Firefighters have earned a good night's rest

All told, Keith Gulbranson, Kevin Lempola and Chuck Rognstad have had 91 years of sleepless nights. The trio of volunteers recently retired from the Park Rapids Fire Department. Their collective years of service add up to a whopping 91 years: Kei...

Kevin Lempola, at left, Keith Gulbranson, center, and Chuck Rognstad recently retired from the Park Rapids Fire Department after a combined nine decades of service. They'll miss the hard work. (Sarah Smith / Enterprise)

All told, Keith Gulbranson, Kevin Lempola and Chuck Rognstad have had 91 years of sleepless nights.

The trio of volunteers recently retired from the Park Rapids Fire Department. Their collective years of service add up to a whopping 91 years: Keith at 45, Chuck at 25 and Kevin at 21.

It's a young man's game, they all say reluctantly. The department has no female members.

"I could tell it was time," Chuck said, shaking his head sadly. "When the younger guys go by you like you're standing still..." his voice trails off. "We might have the knowledge but not the stamina."

"When you put on your 'turnout' gear that weighs 30 to 40 pounds, your breathing gear that weighs about the same and haul a hose, tools and a pack up five stories..." said Kevin, wincing at the recollection. "A guy could keep on but it's better to keep the department young."


Their three vacant spots were quickly filled, said Fire Chief Donn Hoffman.

"When you begin to think of yourself as a liability and not an asset," said Chuck.

Kevin remembers those midnight calls when he'd just gotten to bed, "dog tired." Then he remembers the time when firefighters were called out every single night of the week. He said that's the only thing he won't miss about leaving the force.

They recall the "big ones," the fires where they lost people or property. After all the years, they still take those memories hard.

Keith almost tears up at the recollection of two children who perished in a fire started when their father tried to rev up a wood stove by dumping some gasoline on it. He remembers most of the names of people who have died in fires.

Kevin and Chuck recall the fire at the World of Christmas building on Highway 71 north. "When a burst of water hit that hot glass we almost had an explosion," Chuck recalled of dousing the flaming holiday ornaments.

Then there was the fire at the former Shipwreck restaurant. "We didn't see anything glowing in the sky," Chuck said as they neared the Potato Lake setting in the middle of the night. "When we got there the whole place was on fire. It was an all-nighter."

Kevin said the firefighters feel sympathy for people who lose loved ones and property.


"It doesn't take much time before you know if you're going to save a building," Hoffman said.

But even when people do careless, thoughtless things that start fires, none of the retirees assign blame.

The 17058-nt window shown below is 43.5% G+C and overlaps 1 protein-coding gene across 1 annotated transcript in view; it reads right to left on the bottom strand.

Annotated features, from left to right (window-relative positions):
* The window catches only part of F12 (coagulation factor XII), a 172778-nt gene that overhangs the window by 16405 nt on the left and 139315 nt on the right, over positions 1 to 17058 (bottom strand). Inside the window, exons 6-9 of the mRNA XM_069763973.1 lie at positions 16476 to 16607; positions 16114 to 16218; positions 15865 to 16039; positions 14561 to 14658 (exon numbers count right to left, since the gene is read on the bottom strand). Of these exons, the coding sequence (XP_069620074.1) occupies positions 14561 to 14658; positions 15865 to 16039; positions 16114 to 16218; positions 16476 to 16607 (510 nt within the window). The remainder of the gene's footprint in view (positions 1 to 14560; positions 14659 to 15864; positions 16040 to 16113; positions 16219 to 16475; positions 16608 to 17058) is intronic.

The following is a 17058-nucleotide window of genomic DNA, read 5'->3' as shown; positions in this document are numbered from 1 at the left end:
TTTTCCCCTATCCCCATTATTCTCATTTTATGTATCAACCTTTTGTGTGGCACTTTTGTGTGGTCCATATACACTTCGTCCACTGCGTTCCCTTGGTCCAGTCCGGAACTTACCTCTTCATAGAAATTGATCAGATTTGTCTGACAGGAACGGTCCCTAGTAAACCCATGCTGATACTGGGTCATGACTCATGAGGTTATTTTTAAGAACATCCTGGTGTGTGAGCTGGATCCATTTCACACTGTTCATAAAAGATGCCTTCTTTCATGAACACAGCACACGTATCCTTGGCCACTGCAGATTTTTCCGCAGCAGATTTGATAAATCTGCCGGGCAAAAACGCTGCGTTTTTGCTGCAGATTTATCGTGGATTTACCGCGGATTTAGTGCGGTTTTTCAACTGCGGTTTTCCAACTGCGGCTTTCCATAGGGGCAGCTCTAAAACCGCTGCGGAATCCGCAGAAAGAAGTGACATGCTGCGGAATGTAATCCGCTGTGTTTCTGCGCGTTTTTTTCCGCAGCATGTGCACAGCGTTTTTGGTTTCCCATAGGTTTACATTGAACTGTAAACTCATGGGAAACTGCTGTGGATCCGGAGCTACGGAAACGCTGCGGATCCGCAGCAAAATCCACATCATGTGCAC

Fires happen.

They take each event as a challenge, leaving families, gatherings and their professional lives to fight fires.

They don't get riled about the false alarms. "It's better to be turned around than to fight it," Keith said. "Sometimes you chase hazy clouds."

Directions are a frustration, however. "We'll get called from across the lake" but the exact location of the fire can be difficult to pinpoint, Kevin said.

Their wives all encouraged them to stay, the men said.

"Our wives are a part of this department as anything," Chuck said. "Without their blessing it wouldn't go far."


That's particularly apt in his case. He said for 25 years he's had an excuse to dump his dirty clothes at the bedside, telling his wife he might need them later.

Then there was the time in the middle of the night when he got the call to go. The adrenalin was pumping as he backed his wife's car out of the driveway.

They'd just moved into a new house and were deciding which trees they should eventually remove.

"I was backing out and boom," he said. "Then I went forward and boom." He'd hit two trees. They were subsequently marked for removal.

From then on his wife made sure the car was backed into the driveway, facing out, ready to go.

The men say technological changes have made the gear lighter, the breathing apparatus easier to use, and the boots heat retardant.

"We'd put on the rubber pants and rubber boots with a cuff," Chuck said. "They can melt. When you turned the boot cuff up, you knew it was a bad one."

They'll miss the camaraderie, they said in unison. Firefighters tend to form a brotherhood, a lifelong bond. They socialized with each other and their families during down time.


They said they'd still stay active in some events, and come to the fire hall on occasion to visit the squad of 26.

"For me the sad part is the realization that you're getting old," Chuck said, accepting a decorative hatchet adorned with firefighters climbing up the handle as a tribute to his service.

Keith has a wall of plaques. Kevin also received one.

They take pride in what they did for the city and surrounding area all those years and feel they've left a strong legacy for the younger guys to aspire to.

And Chuck said he's learning to use the hamper.

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